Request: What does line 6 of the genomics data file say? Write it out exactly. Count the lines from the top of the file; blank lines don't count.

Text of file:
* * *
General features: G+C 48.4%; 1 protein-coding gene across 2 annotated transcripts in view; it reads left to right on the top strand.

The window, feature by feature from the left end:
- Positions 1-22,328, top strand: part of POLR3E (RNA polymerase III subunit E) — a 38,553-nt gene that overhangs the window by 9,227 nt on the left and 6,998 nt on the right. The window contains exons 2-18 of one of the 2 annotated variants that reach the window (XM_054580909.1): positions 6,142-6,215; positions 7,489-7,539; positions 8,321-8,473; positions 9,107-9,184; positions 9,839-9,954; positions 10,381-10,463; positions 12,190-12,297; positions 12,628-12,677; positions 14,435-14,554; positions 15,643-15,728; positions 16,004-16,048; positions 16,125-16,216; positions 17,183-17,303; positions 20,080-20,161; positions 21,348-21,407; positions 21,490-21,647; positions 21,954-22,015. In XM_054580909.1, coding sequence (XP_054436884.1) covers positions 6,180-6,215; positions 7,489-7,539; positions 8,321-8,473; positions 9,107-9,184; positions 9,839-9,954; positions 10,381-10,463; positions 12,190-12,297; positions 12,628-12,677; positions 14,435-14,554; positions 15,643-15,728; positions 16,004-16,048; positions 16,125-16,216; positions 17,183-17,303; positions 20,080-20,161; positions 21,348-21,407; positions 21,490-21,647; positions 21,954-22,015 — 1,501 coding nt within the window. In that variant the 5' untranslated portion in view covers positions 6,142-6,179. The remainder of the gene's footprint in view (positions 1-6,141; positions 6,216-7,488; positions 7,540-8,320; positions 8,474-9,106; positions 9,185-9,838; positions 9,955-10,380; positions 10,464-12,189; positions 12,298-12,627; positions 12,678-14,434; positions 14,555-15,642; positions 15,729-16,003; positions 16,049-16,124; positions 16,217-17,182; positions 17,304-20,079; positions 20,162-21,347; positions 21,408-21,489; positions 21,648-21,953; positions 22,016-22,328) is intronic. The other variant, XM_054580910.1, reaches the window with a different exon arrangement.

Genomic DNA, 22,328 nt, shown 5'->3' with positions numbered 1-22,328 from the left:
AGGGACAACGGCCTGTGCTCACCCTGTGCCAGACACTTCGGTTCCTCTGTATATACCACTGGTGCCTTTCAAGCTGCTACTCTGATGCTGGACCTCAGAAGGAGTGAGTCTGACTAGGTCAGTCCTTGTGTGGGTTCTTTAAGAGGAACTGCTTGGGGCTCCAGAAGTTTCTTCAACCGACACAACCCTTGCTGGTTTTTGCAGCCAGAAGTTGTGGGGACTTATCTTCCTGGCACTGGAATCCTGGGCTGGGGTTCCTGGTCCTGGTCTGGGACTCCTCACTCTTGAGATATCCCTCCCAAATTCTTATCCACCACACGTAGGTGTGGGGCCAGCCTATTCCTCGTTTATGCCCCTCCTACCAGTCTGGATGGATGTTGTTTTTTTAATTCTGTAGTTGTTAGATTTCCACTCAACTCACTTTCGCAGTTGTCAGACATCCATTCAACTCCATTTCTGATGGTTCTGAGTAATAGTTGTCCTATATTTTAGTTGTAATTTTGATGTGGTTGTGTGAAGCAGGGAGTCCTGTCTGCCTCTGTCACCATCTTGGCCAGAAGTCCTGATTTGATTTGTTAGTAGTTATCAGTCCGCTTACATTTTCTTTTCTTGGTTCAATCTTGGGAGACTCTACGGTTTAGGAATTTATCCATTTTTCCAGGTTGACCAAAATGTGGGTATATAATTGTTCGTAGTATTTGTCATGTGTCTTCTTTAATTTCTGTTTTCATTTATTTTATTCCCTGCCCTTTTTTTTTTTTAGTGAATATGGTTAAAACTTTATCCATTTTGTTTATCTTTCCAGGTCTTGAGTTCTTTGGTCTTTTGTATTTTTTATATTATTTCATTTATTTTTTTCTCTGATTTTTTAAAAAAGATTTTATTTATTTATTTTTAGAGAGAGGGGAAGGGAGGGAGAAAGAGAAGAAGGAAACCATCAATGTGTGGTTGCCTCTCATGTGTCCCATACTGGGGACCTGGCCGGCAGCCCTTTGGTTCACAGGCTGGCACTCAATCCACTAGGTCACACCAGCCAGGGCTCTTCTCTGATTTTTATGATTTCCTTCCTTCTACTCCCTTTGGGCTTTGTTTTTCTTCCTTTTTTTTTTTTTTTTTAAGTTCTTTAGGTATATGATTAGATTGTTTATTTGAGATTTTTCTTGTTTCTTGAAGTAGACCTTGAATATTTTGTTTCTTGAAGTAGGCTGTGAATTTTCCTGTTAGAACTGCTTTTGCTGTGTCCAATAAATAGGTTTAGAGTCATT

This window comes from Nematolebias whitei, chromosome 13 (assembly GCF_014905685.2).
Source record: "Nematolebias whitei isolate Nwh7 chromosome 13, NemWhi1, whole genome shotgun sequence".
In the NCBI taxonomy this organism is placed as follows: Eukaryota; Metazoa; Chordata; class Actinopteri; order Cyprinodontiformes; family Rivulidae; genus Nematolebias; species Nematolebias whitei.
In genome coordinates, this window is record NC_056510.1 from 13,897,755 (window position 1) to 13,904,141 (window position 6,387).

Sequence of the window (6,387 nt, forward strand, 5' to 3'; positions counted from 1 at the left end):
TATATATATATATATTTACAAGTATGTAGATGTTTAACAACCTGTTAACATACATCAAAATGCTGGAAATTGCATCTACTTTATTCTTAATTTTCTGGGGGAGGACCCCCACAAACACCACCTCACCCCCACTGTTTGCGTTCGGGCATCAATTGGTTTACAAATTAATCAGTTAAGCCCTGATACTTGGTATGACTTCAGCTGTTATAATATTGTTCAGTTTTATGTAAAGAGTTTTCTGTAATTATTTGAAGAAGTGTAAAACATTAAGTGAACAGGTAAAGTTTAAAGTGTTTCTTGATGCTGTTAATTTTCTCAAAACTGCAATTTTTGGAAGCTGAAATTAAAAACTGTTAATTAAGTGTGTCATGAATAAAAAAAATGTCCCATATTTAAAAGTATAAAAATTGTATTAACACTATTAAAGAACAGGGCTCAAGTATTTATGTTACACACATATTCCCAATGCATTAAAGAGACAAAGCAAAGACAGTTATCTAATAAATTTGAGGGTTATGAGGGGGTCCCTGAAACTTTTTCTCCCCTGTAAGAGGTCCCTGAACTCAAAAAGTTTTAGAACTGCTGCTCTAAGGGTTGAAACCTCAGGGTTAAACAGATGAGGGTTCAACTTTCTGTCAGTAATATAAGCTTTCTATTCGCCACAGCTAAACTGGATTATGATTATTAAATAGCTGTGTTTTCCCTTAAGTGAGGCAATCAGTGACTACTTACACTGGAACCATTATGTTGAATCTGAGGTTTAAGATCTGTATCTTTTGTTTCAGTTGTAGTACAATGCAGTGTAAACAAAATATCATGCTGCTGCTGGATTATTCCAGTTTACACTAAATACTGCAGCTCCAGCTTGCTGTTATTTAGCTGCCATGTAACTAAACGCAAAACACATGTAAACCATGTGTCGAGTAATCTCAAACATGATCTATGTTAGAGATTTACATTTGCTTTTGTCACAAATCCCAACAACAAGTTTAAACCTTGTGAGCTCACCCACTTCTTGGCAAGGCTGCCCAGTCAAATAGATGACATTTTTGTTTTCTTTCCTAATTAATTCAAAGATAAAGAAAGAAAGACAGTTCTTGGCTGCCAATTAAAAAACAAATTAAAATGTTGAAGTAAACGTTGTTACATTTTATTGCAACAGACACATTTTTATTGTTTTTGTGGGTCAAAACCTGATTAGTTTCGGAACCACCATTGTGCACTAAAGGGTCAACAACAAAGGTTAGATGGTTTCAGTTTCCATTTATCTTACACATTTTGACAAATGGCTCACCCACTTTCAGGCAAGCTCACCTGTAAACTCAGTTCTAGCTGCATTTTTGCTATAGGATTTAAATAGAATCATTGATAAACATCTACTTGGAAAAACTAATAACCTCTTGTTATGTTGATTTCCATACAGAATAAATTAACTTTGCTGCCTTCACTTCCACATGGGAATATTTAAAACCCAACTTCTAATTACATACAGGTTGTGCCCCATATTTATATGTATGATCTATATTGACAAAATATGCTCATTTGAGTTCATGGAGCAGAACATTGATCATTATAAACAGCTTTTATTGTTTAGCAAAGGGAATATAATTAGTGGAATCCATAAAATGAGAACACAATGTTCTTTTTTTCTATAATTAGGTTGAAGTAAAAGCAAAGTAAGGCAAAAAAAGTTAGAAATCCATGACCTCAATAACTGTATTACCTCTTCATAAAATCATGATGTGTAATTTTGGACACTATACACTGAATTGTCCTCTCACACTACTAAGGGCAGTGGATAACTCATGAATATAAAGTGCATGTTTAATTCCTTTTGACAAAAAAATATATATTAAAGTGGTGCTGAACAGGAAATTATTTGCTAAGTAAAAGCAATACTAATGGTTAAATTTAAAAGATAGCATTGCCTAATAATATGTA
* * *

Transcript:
This window comes from Nematolebias whitei, chromosome 13 (assembly GCF_014905685.2).